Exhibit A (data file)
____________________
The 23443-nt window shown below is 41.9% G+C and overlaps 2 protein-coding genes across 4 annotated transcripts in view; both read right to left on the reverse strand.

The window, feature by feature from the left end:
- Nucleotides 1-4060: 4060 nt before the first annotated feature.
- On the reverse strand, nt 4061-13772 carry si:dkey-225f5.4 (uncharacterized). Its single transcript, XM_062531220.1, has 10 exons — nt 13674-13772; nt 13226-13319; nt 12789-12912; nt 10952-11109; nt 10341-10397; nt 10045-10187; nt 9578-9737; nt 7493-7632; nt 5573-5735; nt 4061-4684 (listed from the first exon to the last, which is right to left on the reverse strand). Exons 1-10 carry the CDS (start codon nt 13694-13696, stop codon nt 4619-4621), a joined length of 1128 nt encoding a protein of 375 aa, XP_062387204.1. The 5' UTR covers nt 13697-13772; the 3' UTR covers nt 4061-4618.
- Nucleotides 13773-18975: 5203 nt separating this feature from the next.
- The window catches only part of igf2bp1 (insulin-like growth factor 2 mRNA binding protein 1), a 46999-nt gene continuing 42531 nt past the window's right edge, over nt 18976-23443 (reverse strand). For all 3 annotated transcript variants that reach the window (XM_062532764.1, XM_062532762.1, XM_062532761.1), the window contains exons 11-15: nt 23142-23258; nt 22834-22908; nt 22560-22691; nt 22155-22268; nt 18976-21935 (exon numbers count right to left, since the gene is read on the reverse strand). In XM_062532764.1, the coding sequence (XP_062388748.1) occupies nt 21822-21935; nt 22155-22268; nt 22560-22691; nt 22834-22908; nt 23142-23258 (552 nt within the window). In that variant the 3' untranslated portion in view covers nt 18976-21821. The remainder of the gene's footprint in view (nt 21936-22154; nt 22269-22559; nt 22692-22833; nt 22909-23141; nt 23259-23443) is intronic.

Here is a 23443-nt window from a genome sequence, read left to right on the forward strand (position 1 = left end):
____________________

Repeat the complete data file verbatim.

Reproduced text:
The 23443-nt window shown below is 41.9% G+C and overlaps 2 protein-coding genes across 4 annotated transcripts in view; both read right to left on the reverse strand.

The window, feature by feature from the left end:
- Nucleotides 1-4060: 4060 nt before the first annotated feature.
- On the reverse strand, nt 4061-13772 carry si:dkey-225f5.4 (uncharacterized). Its single transcript, XM_062531220.1, has 10 exons — nt 13674-13772; nt 13226-13319; nt 12789-12912; nt 10952-11109; nt 10341-10397; nt 10045-10187; nt 9578-9737; nt 7493-7632; nt 5573-5735; nt 4061-4684 (listed from the first exon to the last, which is right to left on the reverse strand). Exons 1-10 carry the CDS (start codon nt 13694-13696, stop codon nt 4619-4621), a joined length of 1128 nt encoding a protein of 375 aa, XP_062387204.1. The 5' UTR covers nt 13697-13772; the 3' UTR covers nt 4061-4618.
- Nucleotides 13773-18975: 5203 nt separating this feature from the next.
- The window catches only part of igf2bp1 (insulin-like growth factor 2 mRNA binding protein 1), a 46999-nt gene continuing 42531 nt past the window's right edge, over nt 18976-23443 (reverse strand). For all 3 annotated transcript variants that reach the window (XM_062532764.1, XM_062532762.1, XM_062532761.1), the window contains exons 11-15: nt 23142-23258; nt 22834-22908; nt 22560-22691; nt 22155-22268; nt 18976-21935 (exon numbers count right to left, since the gene is read on the reverse strand). In XM_062532764.1, the coding sequence (XP_062388748.1) occupies nt 21822-21935; nt 22155-22268; nt 22560-22691; nt 22834-22908; nt 23142-23258 (552 nt within the window). In that variant the 3' untranslated portion in view covers nt 18976-21821. The remainder of the gene's footprint in view (nt 21936-22154; nt 22269-22559; nt 22692-22833; nt 22909-23141; nt 23259-23443) is intronic.

Here is a 23443-nt window from a genome sequence, read left to right on the forward strand (position 1 = left end):